The greed of the Dwarves would have proven their downfall if not for Bilbo.  Thinking only of their glorious treasure, they are totally unprepared to face the reality of Smaug.  Bilbo can help them precisely because he doesn’t care about the treasure.  He cares about the right sorts of things–upholding his end of a bargain so he can return home to his comfortable hobbit-hole.  Love of adventure and a desire to prove himself also play a role in his exploits, but at the root of all his thoughts is the idea of a simple life unburdened by old grudges and the desire for excessive wealth.

Bilbo also stands in opposition to Smaug, who lays the foundation for his own downfall through his pride.  Even though he recognizes the flattery of Bilbo as lies, he cannot help feeling pleasure in even this fake admiration.  Desirous of impressing the Hobbit even further, he boasts of his invincibility, thus revealing the flawed spot above his heart.  (Note that Bilbo’s pride in his own cleverness also has unintended bad consequences as it focuses the wrath of Smaug on Lake-town.)  Smaug’s greed, anger, and overriding desire for revenge will all further combine to bring him to the edge of ruin; if he could only have overlooked the loss of a single golden cup and stayed with his hoard, the world might have remained content to continue ignoring his existence.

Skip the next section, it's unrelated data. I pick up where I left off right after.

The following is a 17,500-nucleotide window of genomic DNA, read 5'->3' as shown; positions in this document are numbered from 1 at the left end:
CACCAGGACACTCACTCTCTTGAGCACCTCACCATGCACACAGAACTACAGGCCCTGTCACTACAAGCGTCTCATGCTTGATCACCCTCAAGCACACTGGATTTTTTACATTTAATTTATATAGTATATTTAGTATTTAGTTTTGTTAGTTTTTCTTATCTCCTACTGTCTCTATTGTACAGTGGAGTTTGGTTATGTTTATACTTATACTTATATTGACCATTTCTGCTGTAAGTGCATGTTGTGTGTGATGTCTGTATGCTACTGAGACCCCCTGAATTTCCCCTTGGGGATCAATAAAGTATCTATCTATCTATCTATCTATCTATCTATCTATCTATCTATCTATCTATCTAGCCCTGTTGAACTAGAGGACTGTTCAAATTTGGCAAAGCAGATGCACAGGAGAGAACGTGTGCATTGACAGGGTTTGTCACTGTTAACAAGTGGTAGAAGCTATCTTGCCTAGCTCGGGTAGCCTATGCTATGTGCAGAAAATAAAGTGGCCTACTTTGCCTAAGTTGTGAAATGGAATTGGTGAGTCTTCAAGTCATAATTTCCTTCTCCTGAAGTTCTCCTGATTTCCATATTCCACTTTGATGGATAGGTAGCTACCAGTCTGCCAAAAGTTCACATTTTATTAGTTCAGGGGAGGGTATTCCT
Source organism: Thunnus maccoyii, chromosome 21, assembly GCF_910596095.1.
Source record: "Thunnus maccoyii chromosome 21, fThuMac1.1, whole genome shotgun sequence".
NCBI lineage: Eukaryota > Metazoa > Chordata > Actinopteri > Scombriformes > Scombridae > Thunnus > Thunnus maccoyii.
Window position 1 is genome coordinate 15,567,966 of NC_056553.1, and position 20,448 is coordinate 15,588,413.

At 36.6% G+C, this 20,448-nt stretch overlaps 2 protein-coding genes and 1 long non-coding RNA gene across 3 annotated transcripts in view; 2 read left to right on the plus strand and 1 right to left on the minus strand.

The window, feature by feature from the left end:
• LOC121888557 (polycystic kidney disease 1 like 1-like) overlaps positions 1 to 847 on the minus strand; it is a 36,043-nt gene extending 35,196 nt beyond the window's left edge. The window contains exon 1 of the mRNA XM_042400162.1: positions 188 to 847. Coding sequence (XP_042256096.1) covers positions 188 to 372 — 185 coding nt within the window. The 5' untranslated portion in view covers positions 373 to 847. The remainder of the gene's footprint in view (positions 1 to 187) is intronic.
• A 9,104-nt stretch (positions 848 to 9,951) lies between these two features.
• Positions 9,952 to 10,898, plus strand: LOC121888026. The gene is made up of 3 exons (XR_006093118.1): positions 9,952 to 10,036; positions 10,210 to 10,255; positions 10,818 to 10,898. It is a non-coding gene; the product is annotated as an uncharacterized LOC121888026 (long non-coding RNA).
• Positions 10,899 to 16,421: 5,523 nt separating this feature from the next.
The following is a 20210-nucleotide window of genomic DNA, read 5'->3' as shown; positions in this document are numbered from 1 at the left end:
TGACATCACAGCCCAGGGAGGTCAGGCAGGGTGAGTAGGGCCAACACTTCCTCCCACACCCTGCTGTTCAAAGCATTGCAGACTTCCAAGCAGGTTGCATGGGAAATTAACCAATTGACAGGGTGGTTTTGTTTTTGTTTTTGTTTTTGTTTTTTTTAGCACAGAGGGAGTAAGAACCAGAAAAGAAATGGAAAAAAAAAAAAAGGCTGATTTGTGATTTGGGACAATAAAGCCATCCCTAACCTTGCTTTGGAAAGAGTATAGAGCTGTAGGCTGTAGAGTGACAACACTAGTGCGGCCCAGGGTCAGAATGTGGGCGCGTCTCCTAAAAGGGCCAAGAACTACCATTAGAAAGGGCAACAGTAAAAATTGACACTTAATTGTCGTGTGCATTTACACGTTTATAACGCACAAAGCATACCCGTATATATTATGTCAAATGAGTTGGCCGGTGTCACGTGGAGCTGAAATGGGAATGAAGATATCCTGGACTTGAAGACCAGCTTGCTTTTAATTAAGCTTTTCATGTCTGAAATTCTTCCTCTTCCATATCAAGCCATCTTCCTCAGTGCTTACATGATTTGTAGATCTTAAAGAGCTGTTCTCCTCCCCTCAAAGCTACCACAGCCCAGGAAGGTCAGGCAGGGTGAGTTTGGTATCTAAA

But these are all weighty matters.  This chapter is a prime example of a thrilling quest adventure story!  I’m not entirely sure why it worked, but Tolkien’s liberal use of the exclamation point really drew me into the action: “The glow of Smaug!”  It was like I was there!  Not only that, but this chapter is funny.  Tolls?  Bilbo has travelled all this way to get a fourteenth part of a treasure only to realize he neglected to consider transport and tolls to get it all home?  Did anyone bother to plan anything about this adventure?  Why does Gandalf keep disappearing?  Does he really believe this group is capable of accomplishing anything without him?  And why does Smaug, of all the characters, think about tolls?  I don’t believe that dragon ever paid a toll in his life.

So, what do you all think?  Have I been too harsh on the Dwarves?  Was Smaug a law-abiding dragon in his youth?  Weigh in and continue the read-along next Tuesday with Taliesintaleweaver of Lights in the Library!

16 thoughts on ““The Hobbit” Read-Along Chapter 12: “Inside Information”

  1. jubilare says:

    “he Dwarves actually neglected to take a living dragon into account when forming their plans, so clearly they have no intent to take back their home.” I don’t know if I quite buy that, but I can’t argue with the rest. The Dwarves, as represented here, are rather cowardly and avaricious. Balin is really the only dwarf, in The Hobbit, that I have an emotional connection to.